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Chromatographic concepts



Why is Chromatography an important tool in analytical chemistry?


The main purpose of a chemical analysis is to determine the amount of a certain molecule or element in a sample. Here we call that species the analyte. 


To determine the amount of a certain analyte we must be able to distinguish that analyte from the other molecules or elements in the sample. In analytical chemistry there are several ways to do this: extraction, precipitation, evaporation, selective spectroscopical properties, by the sample preparation procedure etc. In most of these procedures the analyte is physically separated from the rest of the sample. When the separation has been achieved, the amount of the analyte is measured. 


Chromatography has become the most imoprtant technique to physically separate analytes from each other. The reason is that the chromatographic principle can easily be adapted to many different molecules or ions. It also offers good possibilities to measure the amount of analyte of interest in the sample. Furthermore the amount of a great number of analytes in a sample can be determined at the same time.


How are species separated in chromatography?


Look at the following animation and try to figure out why the red circles are separated from the blue.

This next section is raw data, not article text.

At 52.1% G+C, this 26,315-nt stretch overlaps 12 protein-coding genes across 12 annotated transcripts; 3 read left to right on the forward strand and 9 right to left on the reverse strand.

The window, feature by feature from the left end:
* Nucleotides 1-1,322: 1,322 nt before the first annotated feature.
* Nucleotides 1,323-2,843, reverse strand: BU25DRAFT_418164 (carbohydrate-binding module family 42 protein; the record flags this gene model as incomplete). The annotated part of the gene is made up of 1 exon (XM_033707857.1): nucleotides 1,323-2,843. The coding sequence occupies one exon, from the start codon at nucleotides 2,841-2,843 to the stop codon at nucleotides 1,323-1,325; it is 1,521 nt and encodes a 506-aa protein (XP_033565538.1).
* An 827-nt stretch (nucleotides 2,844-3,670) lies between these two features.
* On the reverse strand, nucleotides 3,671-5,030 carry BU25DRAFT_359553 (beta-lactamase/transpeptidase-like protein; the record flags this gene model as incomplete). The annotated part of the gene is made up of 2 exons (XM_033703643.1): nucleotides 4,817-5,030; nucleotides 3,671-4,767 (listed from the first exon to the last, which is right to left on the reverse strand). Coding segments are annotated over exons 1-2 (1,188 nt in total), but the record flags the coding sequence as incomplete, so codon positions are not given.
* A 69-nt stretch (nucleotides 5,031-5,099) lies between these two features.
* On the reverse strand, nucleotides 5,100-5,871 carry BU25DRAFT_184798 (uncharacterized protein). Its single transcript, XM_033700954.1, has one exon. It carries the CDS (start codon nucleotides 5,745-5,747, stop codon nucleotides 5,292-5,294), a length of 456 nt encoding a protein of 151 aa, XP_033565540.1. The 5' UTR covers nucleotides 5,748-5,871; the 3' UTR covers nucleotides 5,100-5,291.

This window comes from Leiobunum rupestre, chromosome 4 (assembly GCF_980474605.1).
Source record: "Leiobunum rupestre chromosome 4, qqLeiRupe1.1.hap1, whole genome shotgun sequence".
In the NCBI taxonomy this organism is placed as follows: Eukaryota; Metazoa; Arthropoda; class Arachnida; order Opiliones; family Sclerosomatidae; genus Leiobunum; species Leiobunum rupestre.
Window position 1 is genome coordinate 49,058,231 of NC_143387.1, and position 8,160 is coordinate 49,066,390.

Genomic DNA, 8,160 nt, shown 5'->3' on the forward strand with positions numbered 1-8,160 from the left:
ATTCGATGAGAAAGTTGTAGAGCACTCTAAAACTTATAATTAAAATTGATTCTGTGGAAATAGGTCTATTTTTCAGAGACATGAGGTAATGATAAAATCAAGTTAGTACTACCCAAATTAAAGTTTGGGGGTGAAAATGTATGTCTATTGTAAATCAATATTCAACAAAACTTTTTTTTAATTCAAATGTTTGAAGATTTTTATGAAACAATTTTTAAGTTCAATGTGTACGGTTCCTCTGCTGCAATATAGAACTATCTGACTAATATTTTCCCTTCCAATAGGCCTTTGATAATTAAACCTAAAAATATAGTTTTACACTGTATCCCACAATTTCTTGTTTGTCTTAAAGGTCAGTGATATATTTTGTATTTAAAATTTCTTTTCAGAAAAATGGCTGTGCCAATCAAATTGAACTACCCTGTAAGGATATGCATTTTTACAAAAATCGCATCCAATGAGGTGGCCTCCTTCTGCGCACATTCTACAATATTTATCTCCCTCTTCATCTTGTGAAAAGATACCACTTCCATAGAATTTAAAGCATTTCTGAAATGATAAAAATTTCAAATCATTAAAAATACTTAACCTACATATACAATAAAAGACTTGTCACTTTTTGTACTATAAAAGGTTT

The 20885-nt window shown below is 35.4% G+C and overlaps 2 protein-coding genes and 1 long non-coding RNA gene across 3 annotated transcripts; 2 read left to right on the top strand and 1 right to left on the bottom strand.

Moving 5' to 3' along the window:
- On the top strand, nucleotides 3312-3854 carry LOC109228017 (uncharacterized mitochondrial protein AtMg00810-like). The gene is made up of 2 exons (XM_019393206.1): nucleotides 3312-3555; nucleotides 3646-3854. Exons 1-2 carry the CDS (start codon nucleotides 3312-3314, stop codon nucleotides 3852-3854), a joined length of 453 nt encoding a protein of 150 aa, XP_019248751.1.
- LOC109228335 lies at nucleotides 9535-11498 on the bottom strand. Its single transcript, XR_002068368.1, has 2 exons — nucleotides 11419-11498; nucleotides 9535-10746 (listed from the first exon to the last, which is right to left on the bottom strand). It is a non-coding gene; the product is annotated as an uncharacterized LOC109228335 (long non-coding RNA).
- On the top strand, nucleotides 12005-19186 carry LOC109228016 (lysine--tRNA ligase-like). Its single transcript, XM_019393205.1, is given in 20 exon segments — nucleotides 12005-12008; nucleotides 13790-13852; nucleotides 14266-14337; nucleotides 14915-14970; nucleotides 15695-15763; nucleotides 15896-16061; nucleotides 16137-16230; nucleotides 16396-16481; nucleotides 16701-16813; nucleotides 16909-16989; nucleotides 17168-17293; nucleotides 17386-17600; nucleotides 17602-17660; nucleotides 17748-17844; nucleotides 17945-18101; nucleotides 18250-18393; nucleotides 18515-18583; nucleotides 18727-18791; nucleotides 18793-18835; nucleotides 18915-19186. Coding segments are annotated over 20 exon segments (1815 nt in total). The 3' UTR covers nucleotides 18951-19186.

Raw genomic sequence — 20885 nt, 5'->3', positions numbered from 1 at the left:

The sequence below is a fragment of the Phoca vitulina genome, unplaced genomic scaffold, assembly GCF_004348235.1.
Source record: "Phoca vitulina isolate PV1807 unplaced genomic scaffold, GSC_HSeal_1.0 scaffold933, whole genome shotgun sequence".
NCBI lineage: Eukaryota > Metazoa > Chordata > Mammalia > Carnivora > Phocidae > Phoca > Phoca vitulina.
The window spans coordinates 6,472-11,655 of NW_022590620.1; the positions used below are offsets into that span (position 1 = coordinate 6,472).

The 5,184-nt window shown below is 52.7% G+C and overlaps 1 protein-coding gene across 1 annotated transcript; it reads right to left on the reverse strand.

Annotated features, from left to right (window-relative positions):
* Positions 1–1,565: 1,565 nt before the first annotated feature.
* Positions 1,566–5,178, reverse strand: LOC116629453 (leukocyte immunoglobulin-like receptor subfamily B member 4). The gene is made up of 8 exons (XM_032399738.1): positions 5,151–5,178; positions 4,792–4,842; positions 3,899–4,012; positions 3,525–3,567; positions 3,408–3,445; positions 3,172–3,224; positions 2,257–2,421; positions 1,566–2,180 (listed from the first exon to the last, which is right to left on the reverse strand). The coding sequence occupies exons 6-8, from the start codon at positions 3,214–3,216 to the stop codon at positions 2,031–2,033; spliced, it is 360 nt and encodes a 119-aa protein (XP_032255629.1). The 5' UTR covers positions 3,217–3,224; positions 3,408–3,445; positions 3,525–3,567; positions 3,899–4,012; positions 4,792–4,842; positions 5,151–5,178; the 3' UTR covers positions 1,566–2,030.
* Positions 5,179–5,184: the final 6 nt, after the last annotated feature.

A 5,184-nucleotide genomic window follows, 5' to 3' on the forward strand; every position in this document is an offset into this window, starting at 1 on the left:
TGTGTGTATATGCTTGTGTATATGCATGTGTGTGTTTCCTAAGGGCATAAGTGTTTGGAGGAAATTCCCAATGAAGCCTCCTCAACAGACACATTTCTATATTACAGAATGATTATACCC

Animation of a separation


 If you found it difficult to see you can look for the answer here.




Separation is achieved because different analytes are adsorbed to the stationay phase for different periods of time. The time it takes for an analyte to migrate through the column is called the retention time.


The next important question is:


How large difference in retention times is needed to obtain a separation?


From the animation it is clear that for a particular analyte all individual molecules do not exit the column at the same time. They exit the column in a time distribution. For a good chromatographic run it is close to a normal distribution. A separation between two analytes is therefore obtained when the two distributions or peaks do not overlap in time. The narrower the peaks, the smaller the difference in mean retention is needed to obtain a separation. The measure of the width of the ditstribution divided by the length of the column, is called the column plate height




The chromatographic separation between two analytes depends on two parameters:

- differences in retention time.

- the width of the peaks or the plate height.


Resolution is a number that quantifies how well analytes are separated from each other and depends on these two parameters only.


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